San Francisco, CA
The Ninth Circuit Court of Appeals on Wednesday ruled in favor of farmworkers and public-interest groups’ call for reversal of the U.S. Environmental Protection Agency’s (EPA) approval of the medically important antibiotic streptomycin as a pesticide on citrus crops.
In the ruling, the court determined the EPA’s 2021 decision to allow spraying of streptomycin on citrus crops across the country to be unlawful under the Federal Insecticide, Fungicide, and Rodenticide Act (FIFRA) and the Endangered Species Act (ESA). The court also held that the seriousness of the EPA’s errors required it to vacate the EPA’s approval of the pesticide.
The decision directs the EPA to bolster its analysis of the potential risks to pollinators and assess whether streptomycin is actually effective for one of its approved uses. The court noted that it does not take the decision to vacate an agency’s decision lightly, and in this case, “EPA’s statutory violations coupled with its own concessions make this the required course.”
The decision protects pollinators, imperiled species, and the health of farmworkers who would otherwise face heightened risk of antibiotic-resistant infections.
Streptomycin is used to treat serious illnesses ranging from tuberculosis to urinary tract infections. The overuse of medically important antibiotics has contributed to increased antibiotic resistance in bacteria, a pressing public health crisis causing more than 35,000 deaths each year in the United States.
The widespread use of streptomycin in agriculture could also cause long-term harm to animal and plant biodiversity. The decision highlights the EPA’s widespread failure to carry out its duties to protect federally protected endangered species, noting that the agency “acknowledged that in the thousands of pesticide registrations it has approved in the past decades under FIFRA, it has met its ESA obligations for less than 5% of those actions.”
Petitioners in the case include NRDC (Natural Resources Defense Council) and U.S. PIRG, represented by NRDC; Beyond Pesticides, Environmental Confederation of Southwest Florida (ECOSWF), Farmworker Association of Florida, Farmworker Justice, and Migrant Clinicians Network, represented by Earthjustice; and the Center for Biological Diversity, represented by in-house counsel.
The following are statements from co-petitioners in the case:
“We applaud the court’s decision to end the use of the medically important antibiotic streptomycin as a pesticide on citrus crops. This use was extremely detrimental to the well-being and safety of our farmworkers and to the crops it was alleged to protect. The misuse of medically significant antibiotics has contributed to the alarming rise of antibiotic resistance in bacteria — a pressing public health crisis responsible for over 35,000 deaths annually in the U.S. alone. In the face of daily challenges such as heat stress and pesticide exposure, our farmworkers, who toil tirelessly in the fields, undeniably deserve a brighter future, free from such avoidable threats.” Jeannie Economos, Coordinator, Pesticide Safety and Environmental Health Program, Farmworker Association of Florida.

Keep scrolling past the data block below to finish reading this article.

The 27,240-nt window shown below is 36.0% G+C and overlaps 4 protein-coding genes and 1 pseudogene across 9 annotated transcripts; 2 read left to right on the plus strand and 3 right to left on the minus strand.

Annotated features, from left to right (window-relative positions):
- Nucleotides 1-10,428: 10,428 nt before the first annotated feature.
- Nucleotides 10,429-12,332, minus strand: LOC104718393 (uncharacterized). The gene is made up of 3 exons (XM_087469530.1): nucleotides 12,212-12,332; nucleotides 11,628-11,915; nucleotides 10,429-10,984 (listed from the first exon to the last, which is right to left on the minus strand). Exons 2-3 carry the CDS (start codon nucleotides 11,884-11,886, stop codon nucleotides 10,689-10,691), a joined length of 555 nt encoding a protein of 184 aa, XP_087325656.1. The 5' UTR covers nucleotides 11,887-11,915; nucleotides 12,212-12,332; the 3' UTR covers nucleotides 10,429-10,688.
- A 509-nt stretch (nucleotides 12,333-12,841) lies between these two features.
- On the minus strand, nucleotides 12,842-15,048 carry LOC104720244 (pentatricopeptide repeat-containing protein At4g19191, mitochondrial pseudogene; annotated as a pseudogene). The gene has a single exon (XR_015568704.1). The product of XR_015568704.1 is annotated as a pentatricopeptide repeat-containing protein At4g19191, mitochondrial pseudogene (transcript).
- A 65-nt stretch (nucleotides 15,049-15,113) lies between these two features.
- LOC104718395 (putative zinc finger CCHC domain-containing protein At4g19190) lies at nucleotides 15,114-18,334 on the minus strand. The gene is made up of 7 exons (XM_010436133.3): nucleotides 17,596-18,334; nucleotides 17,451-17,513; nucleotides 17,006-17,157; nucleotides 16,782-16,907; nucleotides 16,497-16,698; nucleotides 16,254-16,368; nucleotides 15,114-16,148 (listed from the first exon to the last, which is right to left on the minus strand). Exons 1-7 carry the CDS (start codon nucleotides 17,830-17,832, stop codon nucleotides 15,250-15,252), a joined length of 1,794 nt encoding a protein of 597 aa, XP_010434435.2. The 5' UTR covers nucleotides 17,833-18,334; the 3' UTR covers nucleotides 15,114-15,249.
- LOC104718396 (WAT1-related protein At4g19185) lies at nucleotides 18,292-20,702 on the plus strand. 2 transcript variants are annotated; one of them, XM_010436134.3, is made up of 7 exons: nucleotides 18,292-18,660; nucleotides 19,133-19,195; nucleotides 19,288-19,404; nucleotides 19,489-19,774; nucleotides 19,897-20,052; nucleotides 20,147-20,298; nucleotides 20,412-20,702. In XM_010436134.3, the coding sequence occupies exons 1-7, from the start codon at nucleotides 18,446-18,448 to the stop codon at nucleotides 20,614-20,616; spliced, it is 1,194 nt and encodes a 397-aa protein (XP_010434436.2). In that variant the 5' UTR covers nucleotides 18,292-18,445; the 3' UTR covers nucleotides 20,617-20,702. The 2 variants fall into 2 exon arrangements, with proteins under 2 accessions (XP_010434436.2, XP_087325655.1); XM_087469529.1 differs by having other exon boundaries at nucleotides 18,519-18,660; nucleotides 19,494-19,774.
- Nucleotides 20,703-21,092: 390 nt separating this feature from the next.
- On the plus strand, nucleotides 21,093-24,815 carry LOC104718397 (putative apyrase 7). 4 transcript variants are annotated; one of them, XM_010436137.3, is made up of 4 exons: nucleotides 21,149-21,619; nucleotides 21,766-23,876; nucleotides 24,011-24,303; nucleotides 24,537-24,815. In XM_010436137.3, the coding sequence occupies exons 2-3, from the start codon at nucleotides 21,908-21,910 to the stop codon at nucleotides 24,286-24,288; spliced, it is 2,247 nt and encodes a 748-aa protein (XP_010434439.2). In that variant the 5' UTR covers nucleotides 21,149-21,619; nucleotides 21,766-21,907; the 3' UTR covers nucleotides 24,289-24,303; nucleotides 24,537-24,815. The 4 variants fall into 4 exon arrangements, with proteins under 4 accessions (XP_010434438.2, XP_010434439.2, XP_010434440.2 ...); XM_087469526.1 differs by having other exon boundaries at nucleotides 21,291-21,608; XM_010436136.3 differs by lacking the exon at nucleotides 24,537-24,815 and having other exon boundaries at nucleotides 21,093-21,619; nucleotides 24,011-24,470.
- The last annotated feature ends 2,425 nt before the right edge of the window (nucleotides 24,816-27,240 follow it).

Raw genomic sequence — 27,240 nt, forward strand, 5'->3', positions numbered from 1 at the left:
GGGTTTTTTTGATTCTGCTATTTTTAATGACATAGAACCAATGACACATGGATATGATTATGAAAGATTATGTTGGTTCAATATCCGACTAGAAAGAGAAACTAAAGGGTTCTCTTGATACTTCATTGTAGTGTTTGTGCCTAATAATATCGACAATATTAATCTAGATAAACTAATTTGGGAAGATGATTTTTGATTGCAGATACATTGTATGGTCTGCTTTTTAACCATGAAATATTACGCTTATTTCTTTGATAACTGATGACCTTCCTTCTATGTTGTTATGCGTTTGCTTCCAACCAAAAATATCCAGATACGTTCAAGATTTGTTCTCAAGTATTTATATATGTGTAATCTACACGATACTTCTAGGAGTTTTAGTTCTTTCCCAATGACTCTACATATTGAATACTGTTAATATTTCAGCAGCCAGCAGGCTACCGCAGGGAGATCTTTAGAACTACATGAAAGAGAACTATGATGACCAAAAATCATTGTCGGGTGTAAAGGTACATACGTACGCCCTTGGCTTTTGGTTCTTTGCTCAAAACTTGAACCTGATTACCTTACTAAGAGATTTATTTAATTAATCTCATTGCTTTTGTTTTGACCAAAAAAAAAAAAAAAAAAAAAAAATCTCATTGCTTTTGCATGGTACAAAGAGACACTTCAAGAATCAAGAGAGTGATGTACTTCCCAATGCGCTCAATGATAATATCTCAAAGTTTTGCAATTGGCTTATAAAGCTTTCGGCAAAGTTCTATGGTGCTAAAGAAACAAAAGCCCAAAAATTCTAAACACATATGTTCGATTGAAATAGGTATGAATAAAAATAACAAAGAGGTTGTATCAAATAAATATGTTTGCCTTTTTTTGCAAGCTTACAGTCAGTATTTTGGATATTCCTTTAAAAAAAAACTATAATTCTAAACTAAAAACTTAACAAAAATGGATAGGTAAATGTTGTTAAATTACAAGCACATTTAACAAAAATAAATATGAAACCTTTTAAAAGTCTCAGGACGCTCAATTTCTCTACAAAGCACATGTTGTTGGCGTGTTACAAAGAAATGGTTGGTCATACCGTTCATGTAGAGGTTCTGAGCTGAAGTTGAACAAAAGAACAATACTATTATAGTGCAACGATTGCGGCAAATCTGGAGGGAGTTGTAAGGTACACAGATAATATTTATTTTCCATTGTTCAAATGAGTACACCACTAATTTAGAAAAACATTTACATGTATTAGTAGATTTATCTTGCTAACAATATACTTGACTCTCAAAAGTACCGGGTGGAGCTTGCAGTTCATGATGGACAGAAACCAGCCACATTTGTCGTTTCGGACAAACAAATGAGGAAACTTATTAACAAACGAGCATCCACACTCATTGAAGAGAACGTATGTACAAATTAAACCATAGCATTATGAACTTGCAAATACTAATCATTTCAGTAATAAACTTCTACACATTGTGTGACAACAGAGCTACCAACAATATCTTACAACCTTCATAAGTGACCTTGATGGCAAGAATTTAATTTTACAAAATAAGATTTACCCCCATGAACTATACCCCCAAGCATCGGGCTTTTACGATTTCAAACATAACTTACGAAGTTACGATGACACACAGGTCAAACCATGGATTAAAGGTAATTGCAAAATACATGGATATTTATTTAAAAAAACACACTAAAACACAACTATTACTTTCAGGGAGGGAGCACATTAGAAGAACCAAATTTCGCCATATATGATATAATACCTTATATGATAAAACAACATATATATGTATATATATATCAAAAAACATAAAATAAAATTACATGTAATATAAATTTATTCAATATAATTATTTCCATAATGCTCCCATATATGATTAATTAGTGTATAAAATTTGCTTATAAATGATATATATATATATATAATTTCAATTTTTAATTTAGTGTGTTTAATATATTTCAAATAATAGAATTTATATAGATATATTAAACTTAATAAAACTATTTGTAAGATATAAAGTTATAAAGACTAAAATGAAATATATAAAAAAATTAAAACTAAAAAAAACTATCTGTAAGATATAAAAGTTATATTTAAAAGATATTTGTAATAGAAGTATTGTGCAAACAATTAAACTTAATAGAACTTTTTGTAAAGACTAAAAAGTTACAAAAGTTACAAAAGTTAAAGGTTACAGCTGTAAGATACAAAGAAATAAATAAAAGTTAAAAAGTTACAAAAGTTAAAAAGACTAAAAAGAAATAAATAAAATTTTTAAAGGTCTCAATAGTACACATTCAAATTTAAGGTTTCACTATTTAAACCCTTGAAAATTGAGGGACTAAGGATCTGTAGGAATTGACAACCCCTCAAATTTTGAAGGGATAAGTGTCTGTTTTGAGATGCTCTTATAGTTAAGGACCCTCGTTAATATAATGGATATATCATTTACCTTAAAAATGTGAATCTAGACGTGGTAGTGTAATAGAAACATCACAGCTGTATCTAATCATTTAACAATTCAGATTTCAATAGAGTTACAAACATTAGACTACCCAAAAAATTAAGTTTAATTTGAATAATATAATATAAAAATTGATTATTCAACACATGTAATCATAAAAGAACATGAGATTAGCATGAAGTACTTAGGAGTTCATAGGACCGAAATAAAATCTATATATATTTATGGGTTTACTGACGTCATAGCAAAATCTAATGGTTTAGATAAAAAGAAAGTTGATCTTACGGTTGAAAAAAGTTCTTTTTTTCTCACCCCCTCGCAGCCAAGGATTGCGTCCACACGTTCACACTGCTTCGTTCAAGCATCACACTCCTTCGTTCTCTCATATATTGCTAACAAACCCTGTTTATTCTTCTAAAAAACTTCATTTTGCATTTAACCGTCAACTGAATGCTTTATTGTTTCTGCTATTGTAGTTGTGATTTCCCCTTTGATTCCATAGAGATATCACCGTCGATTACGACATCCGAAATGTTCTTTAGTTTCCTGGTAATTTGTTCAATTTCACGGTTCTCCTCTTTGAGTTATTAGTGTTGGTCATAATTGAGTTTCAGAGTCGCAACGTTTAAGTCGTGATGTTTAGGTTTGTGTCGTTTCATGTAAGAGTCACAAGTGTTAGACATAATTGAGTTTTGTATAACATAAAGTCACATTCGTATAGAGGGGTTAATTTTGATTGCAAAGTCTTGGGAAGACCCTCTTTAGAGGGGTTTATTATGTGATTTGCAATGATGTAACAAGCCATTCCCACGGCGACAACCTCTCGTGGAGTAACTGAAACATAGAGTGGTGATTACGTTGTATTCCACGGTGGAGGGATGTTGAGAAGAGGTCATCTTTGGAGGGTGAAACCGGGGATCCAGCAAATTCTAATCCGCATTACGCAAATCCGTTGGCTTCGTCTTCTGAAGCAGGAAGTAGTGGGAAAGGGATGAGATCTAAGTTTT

“We don’t need to blast medically important antibiotics into the environment — it undermines the effectiveness of those substances and threatens the pollinators that the food system requires. We do not have to choose between a stable food supply AND pollinators — we need both. Organic producers show that we do not have to sacrifice one for the other by building healthy farm ecosystems without wanton antibiotic usage.” Allison Johnson, Senior Attorney, Health & Food, NRDC.
“The court’s decision to vacate the EPA’s unlawful approval of streptomycin is a win for public health, pollinators, and endangered species. I hope that the EPA understands now that it can’t just wave away its legal obligations to examine the impacts of the pesticides it approves.” Hannah Connor, Attorney, Center for Biological Diversity.
“We’ve known for years that when we overuse medically important antibiotics, the bacteria they don’t kill often become ‘superbugs,’ with increased antibiotic resistance. This problem goes well beyond just doctors overprescribing for people — a significant majority of the medically important antibiotics meant for humans actually go to agriculture. If we continue to misuse antibiotics on farms and in orchards, we’re creating breeding grounds for the next pandemic.” Andre Delattre, Chief Operating Officer, Program, PIRG.
“We are pleased that the Court’s ruling vacating the approval of the use of medically important streptomycin in citrus ultimately protects farmworkers who work the fields every day to feed our nation, as well as public health more broadly. The spraying of antibiotics has not been proven effective in treating citrus diseases and instead can drive antibiotic resistance that threatens human health, while potentially harming endangered species and the environment. We call on the EPA to fashion better solutions that don’t put people’s health, pollinators, or the environment at risk.” Carrie Apfel, Senior Attorney, Sustainable Food and Farming Program, Earthjustice.